October – the Month of the Rosary – draws towards its end; but I hope that none of us lose our commitment to the Most Holy Rosary, and the easy way which that offers of keeping directly in touch not only with Our Lady, but also with Our Lord through the repeated contemplation of the mysteries of His life and death.
There are, of course, many splendid books – and probably even more rather ‘average’ books – about the Rosary and its mysteries; and of course it’s never a bad thing to read and consider one of the good books, as it not only may give us some new insights, it will in any event freshen up our existing considerations just because changes in language and phrasing offer new directions for perception, and thus solidify and deepen our understanding of the implications and dimensions of the mysteries . . . which hopefully has benefits for us not only now, but into the future.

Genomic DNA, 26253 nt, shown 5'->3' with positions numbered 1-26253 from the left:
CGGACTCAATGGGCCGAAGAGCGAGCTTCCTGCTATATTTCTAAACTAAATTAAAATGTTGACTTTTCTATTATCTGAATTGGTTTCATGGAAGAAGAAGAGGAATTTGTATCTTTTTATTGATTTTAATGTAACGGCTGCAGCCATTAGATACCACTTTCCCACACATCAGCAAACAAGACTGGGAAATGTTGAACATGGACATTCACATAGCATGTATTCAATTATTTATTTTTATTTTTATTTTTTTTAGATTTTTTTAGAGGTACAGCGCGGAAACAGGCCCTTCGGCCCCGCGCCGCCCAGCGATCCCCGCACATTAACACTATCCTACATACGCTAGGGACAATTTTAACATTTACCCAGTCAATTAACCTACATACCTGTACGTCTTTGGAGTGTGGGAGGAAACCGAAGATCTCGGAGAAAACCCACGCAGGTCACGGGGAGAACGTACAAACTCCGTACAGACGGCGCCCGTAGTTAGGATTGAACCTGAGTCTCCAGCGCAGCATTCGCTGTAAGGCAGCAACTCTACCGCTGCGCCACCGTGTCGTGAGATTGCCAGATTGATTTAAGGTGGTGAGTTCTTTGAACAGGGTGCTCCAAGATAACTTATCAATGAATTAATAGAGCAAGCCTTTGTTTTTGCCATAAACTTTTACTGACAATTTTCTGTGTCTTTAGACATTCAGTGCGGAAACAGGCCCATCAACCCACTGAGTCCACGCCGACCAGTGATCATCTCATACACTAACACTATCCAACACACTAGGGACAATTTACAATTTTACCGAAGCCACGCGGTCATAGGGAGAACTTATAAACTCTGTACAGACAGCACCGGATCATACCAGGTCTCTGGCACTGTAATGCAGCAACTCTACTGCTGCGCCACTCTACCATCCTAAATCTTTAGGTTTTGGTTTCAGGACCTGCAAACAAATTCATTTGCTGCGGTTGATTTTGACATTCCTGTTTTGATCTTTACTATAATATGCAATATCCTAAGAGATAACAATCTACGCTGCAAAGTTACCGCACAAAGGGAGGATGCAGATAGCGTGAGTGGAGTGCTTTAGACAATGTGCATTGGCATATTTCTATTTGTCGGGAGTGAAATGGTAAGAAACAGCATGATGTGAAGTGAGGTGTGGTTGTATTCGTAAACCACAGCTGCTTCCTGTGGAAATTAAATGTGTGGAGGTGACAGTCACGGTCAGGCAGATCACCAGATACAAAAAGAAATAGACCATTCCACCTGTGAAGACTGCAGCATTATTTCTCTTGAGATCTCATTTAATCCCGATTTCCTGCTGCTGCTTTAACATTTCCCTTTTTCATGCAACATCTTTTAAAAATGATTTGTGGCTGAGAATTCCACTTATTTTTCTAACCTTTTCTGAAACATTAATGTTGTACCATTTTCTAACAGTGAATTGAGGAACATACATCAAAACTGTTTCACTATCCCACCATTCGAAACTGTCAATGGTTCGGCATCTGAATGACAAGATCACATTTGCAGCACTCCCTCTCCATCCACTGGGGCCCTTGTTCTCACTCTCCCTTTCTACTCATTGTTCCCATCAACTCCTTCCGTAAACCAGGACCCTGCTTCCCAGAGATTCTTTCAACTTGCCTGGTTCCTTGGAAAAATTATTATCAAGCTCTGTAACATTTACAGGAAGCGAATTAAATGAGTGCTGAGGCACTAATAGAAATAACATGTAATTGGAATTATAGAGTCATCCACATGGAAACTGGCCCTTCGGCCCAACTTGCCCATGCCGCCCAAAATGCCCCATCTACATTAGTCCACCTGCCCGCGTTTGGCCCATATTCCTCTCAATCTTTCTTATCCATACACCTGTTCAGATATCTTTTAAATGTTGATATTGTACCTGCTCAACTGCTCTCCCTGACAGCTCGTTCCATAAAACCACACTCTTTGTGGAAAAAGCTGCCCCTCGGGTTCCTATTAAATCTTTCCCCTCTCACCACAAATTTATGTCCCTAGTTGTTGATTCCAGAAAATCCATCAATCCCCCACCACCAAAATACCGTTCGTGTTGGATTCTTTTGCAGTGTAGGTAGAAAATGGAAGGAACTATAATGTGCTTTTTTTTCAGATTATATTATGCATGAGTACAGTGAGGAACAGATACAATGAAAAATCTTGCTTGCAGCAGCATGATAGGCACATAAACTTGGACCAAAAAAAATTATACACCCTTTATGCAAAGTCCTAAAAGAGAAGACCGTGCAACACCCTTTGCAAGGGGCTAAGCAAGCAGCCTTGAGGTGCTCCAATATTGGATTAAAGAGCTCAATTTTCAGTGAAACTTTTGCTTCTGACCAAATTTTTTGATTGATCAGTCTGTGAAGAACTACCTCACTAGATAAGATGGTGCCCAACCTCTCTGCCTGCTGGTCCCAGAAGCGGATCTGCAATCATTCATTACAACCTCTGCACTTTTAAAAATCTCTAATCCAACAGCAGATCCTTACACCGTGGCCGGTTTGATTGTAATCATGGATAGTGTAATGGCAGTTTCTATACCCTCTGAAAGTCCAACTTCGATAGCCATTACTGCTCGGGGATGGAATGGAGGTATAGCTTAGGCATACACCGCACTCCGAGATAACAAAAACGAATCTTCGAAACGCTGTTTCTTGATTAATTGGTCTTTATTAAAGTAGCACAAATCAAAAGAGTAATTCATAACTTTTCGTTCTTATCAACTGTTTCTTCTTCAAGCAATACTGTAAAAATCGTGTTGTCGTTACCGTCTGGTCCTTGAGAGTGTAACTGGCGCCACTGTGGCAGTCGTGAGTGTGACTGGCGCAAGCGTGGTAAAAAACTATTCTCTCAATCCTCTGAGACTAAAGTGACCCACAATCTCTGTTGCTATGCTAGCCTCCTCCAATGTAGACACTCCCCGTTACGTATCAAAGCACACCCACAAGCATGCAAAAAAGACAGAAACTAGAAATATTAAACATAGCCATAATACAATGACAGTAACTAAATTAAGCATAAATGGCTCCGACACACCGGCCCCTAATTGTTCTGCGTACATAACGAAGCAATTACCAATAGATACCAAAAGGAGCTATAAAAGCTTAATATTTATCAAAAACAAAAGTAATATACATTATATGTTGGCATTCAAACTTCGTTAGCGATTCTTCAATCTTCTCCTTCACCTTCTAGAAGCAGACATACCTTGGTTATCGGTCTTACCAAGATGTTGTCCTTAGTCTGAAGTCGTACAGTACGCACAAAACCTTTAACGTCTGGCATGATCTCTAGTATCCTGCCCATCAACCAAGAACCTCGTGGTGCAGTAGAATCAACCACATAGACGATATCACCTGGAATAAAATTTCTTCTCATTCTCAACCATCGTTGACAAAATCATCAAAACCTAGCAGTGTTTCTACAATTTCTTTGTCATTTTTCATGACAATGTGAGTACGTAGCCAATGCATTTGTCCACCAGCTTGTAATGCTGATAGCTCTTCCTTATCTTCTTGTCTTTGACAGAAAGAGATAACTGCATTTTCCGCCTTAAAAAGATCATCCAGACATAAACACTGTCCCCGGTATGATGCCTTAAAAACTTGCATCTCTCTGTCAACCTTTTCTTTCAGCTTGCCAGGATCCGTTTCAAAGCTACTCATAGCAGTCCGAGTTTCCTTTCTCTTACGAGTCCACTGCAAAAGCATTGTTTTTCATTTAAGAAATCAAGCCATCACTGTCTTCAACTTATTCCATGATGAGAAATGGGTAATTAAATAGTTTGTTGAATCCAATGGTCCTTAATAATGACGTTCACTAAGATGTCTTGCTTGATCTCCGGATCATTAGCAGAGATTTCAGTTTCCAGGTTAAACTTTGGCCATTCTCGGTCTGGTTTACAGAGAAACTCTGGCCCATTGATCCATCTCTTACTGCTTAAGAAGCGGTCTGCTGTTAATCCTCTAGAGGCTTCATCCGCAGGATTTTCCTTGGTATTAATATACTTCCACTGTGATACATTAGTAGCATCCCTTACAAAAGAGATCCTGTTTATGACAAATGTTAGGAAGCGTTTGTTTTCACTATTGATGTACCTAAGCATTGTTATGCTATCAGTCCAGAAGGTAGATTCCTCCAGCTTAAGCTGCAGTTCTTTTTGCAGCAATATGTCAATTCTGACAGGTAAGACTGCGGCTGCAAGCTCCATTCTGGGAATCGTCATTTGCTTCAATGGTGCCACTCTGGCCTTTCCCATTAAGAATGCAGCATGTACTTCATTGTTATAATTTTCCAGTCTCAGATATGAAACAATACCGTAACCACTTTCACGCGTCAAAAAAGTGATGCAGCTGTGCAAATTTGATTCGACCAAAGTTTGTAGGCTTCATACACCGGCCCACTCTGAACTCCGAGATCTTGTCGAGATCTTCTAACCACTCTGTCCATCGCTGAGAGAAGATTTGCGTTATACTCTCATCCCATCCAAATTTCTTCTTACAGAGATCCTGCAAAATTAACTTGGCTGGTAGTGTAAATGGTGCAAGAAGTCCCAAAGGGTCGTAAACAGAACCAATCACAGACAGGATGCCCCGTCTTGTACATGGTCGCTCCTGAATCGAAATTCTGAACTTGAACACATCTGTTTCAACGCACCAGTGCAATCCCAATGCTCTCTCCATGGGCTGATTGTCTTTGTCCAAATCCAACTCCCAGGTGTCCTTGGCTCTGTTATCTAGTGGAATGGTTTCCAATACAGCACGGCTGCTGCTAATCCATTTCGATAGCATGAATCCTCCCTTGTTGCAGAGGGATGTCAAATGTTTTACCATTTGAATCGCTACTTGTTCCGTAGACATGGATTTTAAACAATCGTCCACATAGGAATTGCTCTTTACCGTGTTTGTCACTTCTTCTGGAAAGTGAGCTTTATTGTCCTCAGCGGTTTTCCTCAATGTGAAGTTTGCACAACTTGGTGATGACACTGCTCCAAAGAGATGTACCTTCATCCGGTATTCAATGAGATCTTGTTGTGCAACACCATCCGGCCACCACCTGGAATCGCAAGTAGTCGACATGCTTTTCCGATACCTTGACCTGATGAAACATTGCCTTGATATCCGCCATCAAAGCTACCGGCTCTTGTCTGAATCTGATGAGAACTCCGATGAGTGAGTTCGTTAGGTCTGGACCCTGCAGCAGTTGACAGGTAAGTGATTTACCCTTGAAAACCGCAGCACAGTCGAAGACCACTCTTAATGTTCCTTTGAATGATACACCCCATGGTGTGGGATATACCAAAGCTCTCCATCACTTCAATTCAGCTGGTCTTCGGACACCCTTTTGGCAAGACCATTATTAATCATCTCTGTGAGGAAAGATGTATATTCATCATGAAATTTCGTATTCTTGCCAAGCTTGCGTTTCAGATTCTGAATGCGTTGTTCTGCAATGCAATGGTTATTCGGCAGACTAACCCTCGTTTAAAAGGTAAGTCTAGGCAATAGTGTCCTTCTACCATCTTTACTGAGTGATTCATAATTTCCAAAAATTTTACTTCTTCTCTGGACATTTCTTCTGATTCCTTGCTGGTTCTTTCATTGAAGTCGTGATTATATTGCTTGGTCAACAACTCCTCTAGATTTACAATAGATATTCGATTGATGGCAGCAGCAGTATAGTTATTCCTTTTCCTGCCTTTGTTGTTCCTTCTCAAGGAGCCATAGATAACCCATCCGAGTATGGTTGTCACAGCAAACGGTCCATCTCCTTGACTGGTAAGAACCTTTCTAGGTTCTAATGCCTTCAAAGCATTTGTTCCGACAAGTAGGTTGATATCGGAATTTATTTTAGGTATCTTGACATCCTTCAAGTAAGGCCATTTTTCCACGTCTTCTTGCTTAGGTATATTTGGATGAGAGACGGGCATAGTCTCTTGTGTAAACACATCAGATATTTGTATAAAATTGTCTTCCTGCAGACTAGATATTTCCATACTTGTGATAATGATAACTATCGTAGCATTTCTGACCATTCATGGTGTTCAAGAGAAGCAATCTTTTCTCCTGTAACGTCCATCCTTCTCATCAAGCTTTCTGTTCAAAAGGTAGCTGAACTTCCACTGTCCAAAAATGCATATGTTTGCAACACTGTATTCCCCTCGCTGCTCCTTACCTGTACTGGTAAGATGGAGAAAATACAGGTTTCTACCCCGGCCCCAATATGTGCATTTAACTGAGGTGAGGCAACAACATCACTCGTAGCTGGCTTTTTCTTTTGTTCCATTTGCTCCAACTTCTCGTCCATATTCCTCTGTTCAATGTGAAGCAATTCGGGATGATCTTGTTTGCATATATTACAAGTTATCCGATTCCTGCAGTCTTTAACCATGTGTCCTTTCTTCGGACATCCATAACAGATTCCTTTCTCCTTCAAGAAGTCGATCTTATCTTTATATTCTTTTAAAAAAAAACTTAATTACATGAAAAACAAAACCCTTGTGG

The very first book I personally read about the Rosary was perhaps, in one way at least, an unusual and unexpected book : Five for Sorrow, Ten for Joy by J. Neville Ward was first published in 1971, and republished in 2007.
Unusual and Unexpected ? Well, I know that a lot of people, both at the time of its publication and ever since, have found it odd that a Methodist Minister wrote a book about – and enthusiastically commending – the Rosary; and I have heard (and have no reason to doubt) that Pope Paul VI had, and used, a copy of it in translation . . . which is all perhaps a little surprising, even now; and in 1971 was probably even more bewildering.
Let me commend the book to you; it will give you ideas and insights into the Mysteries of the Holy Rosary (alright; the original fifteen; it was written well before the Luminous Mysteries were suggested by His late Holiness), and stimulate your mind in ways which will undoubtedly have an effect on you . . . and very probably expand your thinking about the mysteries of the Rosary for ever.
Read the book – it’s still easy to obtain – I hope enjoy it, and do please say a prayer for the repose of Neville Ward’s soul.